The Lake Superior and Mississippi Railroad is the name for two different railroads in Minnesota.
The Lake Superior and Mississippi Railroad (LS&M) was the first rail link between the Twin Cities and Duluth and came into existence in 1863 when financier Jay Cooke selected Duluth as the northern end of a new railroad. Lyman Dayton, a local businessman put up $10,000 of his own money to do the original surveying work and served as the railroad's president until his death in 1865. Dayton was succeeded as president by Frank Hamilton Clark, a Philadelphia banker whose family firm gave Cooke his start in the financial industry.
The LS&M was completed in 1870, running through the city of Carlton and running along the path of the Saint Louis River to Duluth. Later that year the first passenger trains started running between the Twin Cities and Duluth.
The LS&M was a victim of the Panic of 1873, as Jay Cooke's company was overextended and burdened with financial commitments to the Northern Pacific Railway. The LS&M reorganized in 1877 as the St. Paul and Duluth Railroad. It was later folded into the Northern Pacific Railway. The northern section of the line was moved and carried passenger trains until the 1930s.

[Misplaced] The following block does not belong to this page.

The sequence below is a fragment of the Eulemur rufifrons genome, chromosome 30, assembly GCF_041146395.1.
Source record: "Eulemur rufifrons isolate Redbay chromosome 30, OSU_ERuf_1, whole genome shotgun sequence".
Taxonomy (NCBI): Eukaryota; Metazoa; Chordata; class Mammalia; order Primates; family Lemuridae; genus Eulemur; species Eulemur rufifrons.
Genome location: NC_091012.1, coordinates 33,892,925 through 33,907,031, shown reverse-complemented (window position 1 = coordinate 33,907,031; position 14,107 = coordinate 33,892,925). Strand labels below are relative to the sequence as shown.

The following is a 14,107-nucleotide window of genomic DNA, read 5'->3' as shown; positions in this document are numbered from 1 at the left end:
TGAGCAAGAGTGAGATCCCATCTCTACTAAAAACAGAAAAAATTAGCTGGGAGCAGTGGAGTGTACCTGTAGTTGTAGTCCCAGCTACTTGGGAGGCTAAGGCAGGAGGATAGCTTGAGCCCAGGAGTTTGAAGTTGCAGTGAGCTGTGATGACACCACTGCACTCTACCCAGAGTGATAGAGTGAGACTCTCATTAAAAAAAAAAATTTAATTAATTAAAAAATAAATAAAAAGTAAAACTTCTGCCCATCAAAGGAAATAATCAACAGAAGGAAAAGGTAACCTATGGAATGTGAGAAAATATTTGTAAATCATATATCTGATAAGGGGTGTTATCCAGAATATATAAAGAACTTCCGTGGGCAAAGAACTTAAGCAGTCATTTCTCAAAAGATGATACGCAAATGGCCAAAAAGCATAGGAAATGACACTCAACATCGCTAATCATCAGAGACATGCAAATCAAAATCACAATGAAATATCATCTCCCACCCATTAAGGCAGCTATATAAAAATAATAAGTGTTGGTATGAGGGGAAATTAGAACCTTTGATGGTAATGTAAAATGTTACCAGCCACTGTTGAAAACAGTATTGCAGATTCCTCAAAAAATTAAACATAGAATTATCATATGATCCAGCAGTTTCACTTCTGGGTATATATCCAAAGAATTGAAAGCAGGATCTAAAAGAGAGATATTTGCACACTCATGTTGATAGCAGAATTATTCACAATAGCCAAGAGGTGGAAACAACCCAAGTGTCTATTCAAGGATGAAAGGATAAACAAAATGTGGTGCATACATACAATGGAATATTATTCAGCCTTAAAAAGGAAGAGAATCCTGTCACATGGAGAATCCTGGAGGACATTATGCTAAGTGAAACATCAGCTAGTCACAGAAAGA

The name of the Lake Superior and Mississippi Railroad (LSMRR) was revived in 1981 when the volunteer Lake Superior Transportation Club incorporated a heritage railroad company to offer a passenger excursion service along the Saint Louis River.
Much of the modern LSMRR route follows the right-of-way that the historic LS&M built in the 19th century. The LSMRR was given the accolade "Best Train Ride" by the St. Paul Pioneer Press (May 18, 2003)